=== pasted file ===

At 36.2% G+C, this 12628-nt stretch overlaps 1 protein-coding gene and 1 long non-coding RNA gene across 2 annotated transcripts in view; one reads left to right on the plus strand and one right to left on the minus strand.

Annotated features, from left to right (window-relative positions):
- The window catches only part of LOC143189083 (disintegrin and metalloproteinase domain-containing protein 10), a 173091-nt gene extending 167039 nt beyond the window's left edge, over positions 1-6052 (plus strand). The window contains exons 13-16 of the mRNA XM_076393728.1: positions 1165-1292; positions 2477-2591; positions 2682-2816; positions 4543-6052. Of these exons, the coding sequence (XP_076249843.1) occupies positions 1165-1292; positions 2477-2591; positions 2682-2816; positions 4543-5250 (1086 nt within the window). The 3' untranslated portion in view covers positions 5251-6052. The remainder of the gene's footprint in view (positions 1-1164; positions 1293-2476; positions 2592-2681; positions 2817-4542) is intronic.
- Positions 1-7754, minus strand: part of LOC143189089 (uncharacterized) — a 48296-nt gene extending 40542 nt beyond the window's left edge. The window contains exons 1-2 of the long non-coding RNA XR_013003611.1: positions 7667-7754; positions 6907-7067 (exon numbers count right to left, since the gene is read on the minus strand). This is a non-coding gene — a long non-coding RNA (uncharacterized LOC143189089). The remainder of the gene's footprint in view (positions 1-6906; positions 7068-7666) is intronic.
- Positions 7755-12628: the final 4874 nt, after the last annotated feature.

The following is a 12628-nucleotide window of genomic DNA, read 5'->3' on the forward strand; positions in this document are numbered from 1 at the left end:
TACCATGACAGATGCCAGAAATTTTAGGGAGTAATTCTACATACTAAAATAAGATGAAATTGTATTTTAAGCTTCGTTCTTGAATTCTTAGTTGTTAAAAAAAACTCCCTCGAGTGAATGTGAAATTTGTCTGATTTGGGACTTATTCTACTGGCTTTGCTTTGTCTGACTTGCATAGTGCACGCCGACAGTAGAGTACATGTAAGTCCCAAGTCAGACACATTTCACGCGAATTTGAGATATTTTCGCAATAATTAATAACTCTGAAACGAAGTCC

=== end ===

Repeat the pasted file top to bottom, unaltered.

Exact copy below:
At 36.2% G+C, this 12628-nt stretch overlaps 1 protein-coding gene and 1 long non-coding RNA gene across 2 annotated transcripts in view; one reads left to right on the plus strand and one right to left on the minus strand.

Annotated features, from left to right (window-relative positions):
- The window catches only part of LOC143189083 (disintegrin and metalloproteinase domain-containing protein 10), a 173091-nt gene extending 167039 nt beyond the window's left edge, over positions 1-6052 (plus strand). The window contains exons 13-16 of the mRNA XM_076393728.1: positions 1165-1292; positions 2477-2591; positions 2682-2816; positions 4543-6052. Of these exons, the coding sequence (XP_076249843.1) occupies positions 1165-1292; positions 2477-2591; positions 2682-2816; positions 4543-5250 (1086 nt within the window). The 3' untranslated portion in view covers positions 5251-6052. The remainder of the gene's footprint in view (positions 1-1164; positions 1293-2476; positions 2592-2681; positions 2817-4542) is intronic.
- Positions 1-7754, minus strand: part of LOC143189089 (uncharacterized) — a 48296-nt gene extending 40542 nt beyond the window's left edge. The window contains exons 1-2 of the long non-coding RNA XR_013003611.1: positions 7667-7754; positions 6907-7067 (exon numbers count right to left, since the gene is read on the minus strand). This is a non-coding gene — a long non-coding RNA (uncharacterized LOC143189089). The remainder of the gene's footprint in view (positions 1-6906; positions 7068-7666) is intronic.
- Positions 7755-12628: the final 4874 nt, after the last annotated feature.

The following is a 12628-nucleotide window of genomic DNA, read 5'->3' on the forward strand; positions in this document are numbered from 1 at the left end:
TACCATGACAGATGCCAGAAATTTTAGGGAGTAATTCTACATACTAAAATAAGATGAAATTGTATTTTAAGCTTCGTTCTTGAATTCTTAGTTGTTAAAAAAAACTCCCTCGAGTGAATGTGAAATTTGTCTGATTTGGGACTTATTCTACTGGCTTTGCTTTGTCTGACTTGCATAGTGCACGCCGACAGTAGAGTACATGTAAGTCCCAAGTCAGACACATTTCACGCGAATTTGAGATATTTTCGCAATAATTAATAACTCTGAAACGAAGTCC